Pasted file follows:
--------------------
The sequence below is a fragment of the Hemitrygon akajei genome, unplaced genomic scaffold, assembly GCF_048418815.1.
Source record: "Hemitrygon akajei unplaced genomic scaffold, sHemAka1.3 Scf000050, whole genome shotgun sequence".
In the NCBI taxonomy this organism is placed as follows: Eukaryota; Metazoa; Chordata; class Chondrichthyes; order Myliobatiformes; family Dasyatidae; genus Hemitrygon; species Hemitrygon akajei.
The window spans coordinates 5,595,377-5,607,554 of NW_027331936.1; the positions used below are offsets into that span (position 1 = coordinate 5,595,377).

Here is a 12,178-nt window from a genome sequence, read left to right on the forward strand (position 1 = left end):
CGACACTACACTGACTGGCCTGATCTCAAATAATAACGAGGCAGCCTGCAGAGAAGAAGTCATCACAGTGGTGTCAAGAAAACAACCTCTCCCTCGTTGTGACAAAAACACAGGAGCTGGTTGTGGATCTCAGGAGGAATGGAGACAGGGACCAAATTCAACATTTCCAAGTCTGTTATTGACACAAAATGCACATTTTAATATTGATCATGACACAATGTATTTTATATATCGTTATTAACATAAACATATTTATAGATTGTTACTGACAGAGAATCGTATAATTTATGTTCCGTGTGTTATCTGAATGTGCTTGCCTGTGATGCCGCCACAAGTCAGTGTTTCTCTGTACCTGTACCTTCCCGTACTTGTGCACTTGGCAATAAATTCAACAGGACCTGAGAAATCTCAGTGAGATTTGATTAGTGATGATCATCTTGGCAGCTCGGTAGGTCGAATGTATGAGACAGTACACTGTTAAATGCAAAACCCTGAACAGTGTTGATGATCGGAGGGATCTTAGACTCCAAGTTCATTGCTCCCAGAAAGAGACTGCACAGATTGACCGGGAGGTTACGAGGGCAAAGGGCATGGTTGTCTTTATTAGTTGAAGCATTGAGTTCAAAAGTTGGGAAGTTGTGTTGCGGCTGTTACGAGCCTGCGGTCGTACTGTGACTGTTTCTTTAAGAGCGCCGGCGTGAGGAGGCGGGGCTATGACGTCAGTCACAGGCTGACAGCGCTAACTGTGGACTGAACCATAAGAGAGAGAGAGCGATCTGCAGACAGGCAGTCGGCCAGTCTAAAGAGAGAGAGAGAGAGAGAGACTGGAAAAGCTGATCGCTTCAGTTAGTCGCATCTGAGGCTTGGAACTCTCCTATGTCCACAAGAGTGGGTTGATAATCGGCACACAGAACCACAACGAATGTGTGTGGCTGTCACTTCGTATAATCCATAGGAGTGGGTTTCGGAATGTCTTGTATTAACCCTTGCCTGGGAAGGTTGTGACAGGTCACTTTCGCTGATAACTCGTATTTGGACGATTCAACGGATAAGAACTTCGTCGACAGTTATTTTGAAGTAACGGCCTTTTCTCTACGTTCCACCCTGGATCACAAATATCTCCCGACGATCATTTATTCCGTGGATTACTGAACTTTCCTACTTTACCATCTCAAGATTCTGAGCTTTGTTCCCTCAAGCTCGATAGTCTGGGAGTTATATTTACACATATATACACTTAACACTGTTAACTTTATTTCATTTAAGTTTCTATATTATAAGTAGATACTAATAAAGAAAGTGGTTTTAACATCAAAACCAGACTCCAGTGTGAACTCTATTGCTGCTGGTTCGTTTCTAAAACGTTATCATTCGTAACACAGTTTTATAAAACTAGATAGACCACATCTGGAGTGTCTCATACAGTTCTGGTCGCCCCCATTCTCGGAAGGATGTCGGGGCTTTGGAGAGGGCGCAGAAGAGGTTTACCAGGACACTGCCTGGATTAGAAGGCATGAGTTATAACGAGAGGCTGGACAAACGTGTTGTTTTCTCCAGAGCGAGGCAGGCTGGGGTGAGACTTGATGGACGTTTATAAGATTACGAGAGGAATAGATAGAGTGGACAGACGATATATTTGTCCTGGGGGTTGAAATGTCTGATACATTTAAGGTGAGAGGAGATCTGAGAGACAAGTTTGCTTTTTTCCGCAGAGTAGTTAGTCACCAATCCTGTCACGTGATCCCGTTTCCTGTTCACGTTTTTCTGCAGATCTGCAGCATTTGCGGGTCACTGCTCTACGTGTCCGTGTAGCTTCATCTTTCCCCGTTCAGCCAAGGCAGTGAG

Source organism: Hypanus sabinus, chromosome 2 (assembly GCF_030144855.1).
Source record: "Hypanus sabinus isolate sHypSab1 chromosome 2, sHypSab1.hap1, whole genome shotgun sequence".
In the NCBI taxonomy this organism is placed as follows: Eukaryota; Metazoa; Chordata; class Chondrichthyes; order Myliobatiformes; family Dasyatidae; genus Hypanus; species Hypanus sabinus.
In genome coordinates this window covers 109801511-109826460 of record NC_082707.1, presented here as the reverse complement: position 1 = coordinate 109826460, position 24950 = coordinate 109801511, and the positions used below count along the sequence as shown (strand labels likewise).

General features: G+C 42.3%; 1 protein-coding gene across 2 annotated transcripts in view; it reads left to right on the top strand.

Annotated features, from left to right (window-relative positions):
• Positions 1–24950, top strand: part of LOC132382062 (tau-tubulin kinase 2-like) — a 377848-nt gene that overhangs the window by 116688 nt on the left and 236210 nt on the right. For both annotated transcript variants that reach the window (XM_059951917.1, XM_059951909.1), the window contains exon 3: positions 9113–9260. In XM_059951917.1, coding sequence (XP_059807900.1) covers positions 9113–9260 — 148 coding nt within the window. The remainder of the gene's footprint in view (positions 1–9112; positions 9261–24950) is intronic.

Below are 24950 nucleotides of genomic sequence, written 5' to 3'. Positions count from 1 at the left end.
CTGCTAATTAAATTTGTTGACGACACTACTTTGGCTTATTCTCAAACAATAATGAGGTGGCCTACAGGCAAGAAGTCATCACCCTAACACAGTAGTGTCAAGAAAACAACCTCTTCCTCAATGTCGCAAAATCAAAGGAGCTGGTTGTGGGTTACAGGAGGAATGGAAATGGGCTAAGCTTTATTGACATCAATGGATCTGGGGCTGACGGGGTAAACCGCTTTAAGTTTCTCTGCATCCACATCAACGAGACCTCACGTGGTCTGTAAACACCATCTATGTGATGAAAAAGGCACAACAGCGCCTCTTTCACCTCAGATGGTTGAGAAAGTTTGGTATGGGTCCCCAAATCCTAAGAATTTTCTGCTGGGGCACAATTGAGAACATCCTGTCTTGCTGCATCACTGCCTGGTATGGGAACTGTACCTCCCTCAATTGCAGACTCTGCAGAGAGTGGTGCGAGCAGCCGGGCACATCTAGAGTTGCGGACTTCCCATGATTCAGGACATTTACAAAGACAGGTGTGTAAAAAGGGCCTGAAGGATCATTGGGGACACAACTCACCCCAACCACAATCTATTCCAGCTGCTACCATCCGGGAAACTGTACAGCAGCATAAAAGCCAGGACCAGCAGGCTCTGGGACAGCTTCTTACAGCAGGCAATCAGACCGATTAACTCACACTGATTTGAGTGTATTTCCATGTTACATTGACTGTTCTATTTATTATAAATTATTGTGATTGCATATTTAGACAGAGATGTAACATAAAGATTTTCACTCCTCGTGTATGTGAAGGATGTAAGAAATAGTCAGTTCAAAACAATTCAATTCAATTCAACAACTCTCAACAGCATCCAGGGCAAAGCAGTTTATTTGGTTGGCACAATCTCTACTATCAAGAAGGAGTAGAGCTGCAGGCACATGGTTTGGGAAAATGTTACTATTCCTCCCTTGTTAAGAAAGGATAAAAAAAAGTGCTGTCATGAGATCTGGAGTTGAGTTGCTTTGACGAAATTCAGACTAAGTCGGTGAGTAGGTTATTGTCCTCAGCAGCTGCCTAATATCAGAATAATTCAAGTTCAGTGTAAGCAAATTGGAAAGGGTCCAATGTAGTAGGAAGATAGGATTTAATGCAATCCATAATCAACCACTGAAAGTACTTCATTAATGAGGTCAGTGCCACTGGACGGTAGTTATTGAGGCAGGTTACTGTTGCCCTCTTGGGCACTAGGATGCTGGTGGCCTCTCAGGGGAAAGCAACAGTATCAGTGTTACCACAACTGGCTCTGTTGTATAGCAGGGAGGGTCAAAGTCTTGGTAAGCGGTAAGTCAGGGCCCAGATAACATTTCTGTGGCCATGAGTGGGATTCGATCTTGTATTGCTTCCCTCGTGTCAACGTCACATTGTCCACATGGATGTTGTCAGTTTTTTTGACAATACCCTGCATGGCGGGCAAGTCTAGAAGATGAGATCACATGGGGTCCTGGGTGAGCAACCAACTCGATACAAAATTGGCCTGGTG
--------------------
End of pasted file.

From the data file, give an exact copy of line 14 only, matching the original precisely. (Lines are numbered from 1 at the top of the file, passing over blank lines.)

Below are 24950 nucleotides of genomic sequence, written 5' to 3'. Positions count from 1 at the left end.